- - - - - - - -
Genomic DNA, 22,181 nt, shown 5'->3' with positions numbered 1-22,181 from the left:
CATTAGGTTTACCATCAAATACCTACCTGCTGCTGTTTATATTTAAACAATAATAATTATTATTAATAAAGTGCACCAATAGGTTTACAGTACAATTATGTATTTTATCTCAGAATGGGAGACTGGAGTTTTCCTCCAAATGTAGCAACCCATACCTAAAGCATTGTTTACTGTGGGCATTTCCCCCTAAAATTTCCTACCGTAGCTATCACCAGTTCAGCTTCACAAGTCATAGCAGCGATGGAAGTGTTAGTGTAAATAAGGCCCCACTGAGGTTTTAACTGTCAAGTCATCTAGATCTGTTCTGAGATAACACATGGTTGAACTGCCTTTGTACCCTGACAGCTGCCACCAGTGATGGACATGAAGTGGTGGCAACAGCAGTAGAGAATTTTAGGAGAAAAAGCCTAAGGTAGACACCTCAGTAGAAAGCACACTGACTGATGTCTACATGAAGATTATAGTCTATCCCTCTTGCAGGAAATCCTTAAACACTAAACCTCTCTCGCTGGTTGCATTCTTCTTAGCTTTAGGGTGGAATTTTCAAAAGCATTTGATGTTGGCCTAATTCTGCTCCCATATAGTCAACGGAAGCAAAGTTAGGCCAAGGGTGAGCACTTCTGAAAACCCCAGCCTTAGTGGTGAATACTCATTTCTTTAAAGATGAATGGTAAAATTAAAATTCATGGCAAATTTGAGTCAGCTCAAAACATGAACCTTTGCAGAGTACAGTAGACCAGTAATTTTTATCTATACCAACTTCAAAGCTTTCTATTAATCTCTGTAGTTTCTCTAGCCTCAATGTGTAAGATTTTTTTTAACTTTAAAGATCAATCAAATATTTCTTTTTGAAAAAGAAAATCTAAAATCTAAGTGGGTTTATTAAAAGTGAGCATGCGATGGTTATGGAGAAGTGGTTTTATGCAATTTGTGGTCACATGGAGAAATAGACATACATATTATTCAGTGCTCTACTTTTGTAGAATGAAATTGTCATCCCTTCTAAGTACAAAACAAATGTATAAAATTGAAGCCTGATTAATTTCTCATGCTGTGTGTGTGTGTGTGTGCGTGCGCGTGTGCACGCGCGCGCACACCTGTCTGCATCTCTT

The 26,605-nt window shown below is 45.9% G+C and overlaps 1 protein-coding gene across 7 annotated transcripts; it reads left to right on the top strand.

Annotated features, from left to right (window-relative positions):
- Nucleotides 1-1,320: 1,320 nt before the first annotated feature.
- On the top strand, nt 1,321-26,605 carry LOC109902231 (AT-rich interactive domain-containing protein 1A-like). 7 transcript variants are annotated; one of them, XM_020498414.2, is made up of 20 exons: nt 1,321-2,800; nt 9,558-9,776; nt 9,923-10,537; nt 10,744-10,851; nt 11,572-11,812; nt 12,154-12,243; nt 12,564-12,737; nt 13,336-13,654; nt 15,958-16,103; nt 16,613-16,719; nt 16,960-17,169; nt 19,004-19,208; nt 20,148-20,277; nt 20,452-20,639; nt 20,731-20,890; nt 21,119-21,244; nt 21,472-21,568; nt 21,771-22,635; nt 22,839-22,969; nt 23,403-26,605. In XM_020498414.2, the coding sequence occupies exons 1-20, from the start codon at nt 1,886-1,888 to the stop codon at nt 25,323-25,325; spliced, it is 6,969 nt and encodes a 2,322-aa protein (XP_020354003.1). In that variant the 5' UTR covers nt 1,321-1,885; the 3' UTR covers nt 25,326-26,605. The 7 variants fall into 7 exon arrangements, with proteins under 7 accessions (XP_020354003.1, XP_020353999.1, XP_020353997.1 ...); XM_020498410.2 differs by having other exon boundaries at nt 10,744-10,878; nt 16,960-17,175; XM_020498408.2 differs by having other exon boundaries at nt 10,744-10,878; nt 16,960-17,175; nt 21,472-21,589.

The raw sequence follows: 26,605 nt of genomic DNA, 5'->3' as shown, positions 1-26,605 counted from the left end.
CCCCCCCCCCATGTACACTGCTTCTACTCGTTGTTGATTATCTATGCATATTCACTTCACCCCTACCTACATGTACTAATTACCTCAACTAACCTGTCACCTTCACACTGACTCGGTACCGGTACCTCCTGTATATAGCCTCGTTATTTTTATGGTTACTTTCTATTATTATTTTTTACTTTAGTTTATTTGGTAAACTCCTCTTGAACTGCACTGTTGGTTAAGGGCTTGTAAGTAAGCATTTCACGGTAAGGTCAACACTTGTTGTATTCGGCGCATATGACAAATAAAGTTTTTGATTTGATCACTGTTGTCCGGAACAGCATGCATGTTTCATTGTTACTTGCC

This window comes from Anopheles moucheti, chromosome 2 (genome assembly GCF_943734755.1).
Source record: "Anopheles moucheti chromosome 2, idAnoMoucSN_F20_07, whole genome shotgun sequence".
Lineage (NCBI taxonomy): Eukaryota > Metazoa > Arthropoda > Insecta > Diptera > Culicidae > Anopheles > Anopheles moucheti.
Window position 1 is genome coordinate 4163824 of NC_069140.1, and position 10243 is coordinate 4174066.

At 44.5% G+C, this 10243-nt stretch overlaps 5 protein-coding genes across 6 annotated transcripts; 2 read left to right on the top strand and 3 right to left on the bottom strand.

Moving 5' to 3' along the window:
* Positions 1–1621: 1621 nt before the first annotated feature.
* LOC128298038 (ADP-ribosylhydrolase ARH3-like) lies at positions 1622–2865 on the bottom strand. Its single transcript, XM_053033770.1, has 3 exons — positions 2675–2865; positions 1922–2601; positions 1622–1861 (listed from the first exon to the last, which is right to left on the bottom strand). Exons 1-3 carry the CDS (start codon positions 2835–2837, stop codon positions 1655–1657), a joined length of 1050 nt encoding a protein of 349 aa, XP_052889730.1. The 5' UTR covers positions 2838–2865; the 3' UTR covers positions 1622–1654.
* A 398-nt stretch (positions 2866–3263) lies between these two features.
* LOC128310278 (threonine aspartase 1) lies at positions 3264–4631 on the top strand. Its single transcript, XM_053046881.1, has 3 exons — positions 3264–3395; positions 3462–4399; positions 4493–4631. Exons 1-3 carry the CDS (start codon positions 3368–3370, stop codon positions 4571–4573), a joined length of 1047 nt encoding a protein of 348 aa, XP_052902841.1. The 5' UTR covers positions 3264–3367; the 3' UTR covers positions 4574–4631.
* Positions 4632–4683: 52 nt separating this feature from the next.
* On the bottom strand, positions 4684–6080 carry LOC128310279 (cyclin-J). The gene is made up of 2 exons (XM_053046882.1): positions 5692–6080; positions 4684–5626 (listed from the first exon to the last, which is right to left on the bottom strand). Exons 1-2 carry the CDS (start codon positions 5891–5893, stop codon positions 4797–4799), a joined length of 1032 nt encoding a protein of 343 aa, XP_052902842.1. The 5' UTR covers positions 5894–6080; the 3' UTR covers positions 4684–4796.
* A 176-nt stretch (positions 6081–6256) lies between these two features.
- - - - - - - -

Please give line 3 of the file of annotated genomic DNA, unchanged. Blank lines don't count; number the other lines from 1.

The 26,605-nt window shown below is 45.9% G+C and overlaps 1 protein-coding gene across 7 annotated transcripts; it reads left to right on the top strand.